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August 05
Things to Consider When Implementing SharePoint as an Intranet

​We are in the Information Age. Most workers spend the majority of their day using technology to communicate. With the amount of information that is thrown at your average employee on a daily basis it can be difficult for them to know where to go for accurate and pertinent information. An official intranet can help users find the information they need if it is set up properly. There are many questions that must be answered when developing an intranet, this article will provide an overview of some important questions to consider up front.

 
What is the intent of your intranet?

There can be many intended uses for an intranet. Helping define exactly what an intranet should and should NOT be used for will guide future decisions. Do you want this to be an open forum for employees to discuss topics and interact with each other? If so consider implementing some of the social features of SharePoint. Do you want this to be a way to push official information to users? If so you may want to limit the amount of discussion boards and ways that users can provide unofficial information.

 
Will external users need to access content on your intranet?

Depending on the version of SharePoint allowing external access may be a significant undertaking. It is important to determine whether or not external users will need to access an intranet. What content would external users need access to? Is there anything external users should specifically be blocked from accessing? Given the nature of intranets it is doubtful that external users would need access to HR and Finance information but there may be forms they would need to access.

What groups or teams will have their own site?

A common approach is to have a site for each department within an organization. Are there other groups that don’t fall under a specific department but would still need to contribute content? Will every department need to have an intranet site?

Are these groups ready to put in the required time?

Everyone is busy at work and taking the time to define exactly what is needed for a site may not be a priority for people. Taking time to explain what will be needed from a department and how it will benefit them will help make our implementation as smooth as possible. If a department has a period of the year when they are normally very busy you should plan around that. If a department is resistant to the idea of putting in the required work you may want to put them in a later phase so they can see the successes of other departments.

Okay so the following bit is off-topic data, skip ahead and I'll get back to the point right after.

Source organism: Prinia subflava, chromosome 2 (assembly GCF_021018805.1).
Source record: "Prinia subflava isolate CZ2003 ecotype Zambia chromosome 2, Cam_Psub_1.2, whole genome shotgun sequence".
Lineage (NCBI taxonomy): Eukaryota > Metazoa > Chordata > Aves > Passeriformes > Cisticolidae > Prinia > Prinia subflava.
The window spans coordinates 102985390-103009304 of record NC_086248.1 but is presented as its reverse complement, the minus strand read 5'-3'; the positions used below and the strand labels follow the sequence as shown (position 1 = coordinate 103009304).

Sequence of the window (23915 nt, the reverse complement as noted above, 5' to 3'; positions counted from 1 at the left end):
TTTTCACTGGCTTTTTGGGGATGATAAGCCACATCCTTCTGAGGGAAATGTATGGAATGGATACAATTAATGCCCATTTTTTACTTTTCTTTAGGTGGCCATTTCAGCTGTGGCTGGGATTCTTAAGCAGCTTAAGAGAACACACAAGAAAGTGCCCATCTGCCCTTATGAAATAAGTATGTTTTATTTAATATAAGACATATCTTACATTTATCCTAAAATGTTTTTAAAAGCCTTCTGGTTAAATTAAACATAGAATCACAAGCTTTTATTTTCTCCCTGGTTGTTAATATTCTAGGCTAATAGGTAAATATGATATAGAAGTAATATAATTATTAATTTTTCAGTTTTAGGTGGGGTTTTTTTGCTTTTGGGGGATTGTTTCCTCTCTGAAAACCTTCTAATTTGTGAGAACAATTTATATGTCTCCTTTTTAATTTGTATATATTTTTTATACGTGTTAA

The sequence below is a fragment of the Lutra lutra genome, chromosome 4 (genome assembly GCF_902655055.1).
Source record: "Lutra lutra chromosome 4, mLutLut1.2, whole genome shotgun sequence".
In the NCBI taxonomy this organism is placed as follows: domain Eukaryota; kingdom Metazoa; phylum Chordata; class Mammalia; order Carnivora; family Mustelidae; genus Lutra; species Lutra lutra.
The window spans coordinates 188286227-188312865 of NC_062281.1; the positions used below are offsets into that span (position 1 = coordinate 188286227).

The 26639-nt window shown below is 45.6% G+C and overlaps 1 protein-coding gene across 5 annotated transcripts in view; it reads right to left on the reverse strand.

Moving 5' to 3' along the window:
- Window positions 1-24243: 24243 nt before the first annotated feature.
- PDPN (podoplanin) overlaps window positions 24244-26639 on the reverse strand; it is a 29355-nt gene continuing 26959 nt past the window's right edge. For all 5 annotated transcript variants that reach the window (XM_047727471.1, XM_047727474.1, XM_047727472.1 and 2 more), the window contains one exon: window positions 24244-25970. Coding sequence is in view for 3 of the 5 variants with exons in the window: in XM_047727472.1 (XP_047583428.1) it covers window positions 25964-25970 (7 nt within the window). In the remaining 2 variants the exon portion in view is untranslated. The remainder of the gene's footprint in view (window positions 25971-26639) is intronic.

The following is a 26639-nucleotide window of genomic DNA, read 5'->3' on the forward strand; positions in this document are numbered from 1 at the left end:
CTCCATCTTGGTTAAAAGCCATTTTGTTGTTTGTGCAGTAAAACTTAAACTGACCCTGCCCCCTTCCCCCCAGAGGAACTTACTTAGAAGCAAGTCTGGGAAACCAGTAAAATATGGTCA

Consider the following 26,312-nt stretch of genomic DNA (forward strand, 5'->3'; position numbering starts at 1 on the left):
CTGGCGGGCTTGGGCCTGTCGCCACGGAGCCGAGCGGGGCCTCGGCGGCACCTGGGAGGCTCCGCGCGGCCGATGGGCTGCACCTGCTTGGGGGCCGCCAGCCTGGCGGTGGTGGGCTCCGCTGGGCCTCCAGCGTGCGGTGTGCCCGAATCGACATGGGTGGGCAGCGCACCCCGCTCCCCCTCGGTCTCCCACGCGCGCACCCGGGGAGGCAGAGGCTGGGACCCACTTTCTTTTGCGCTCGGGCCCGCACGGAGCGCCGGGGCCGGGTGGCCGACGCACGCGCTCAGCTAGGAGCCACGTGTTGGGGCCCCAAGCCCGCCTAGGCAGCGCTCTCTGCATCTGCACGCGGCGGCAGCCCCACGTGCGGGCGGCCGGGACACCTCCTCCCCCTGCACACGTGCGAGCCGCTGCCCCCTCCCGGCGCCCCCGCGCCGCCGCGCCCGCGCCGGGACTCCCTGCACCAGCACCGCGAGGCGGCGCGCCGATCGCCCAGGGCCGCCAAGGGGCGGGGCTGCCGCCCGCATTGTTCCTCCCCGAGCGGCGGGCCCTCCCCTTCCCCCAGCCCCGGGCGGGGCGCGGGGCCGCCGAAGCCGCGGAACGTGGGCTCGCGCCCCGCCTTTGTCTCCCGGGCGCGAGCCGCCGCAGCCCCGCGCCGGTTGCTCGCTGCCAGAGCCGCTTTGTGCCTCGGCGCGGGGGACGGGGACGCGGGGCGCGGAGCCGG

What is the scope of each phase?

SharePoint is capable of many cool and useful things but biting off too much from the beginning can be overwhelming. Keeping an intranet implementation simple and growing into a more complicated implementation is a great idea. Also consider which departments will be included in each phase, as mentioned above some departments may benefit from being in a later phase. Will you offer workflows to each department? If so will you try to leverage the out of the box workflows or will you create custom workflows?

How will you handle the site navigation?

Navigation can make or break an intranet implementation. If users don’t understand or are overwhelmed by the navigation they will not have a good experience with the site and will not use it to its fullest extent. If the navigation is set up in a way that users connect to and understand they will be able to intuitively find what they are looking for. A common recommendation is to have a global navigation at the top of the page and a contextual navigation on the left of the page. The global navigation will be the same on every page on the intranet giving users a consistent experience. The left hand navigation should be related to the site the user is on, this will help users find content that may not appear on the landing page of a department site.

How many page layout templates will you need?

The answer to this question will, to a large extent, come from your site navigation. It is recommended that each department site have the same page layout for their landing page. This gives users a consistent experience while navigating the intranet. They will always know where to look for contacts, announcements etc. if each site has the content in the same spot. There may be the need for other page layouts depending on the organization.

What is the bare minimum amount of content each site will need?

Coming up with a list of content that each site should contain will help set the scope and expectations for the people contributing content. You can create a checklist that will help a department prepare for their new site. This list of content should, at a minimum, cover all of the areas that will be included on the various page layouts. If each department landing page will include things like Contacts, Events, Announcements and links they should be populated from the first day a site is made available on the intranet. The needs of each department will vary, it is important to set expectations for the minimum amount of content needed while allowing for the flexibility of additional content and functionality.

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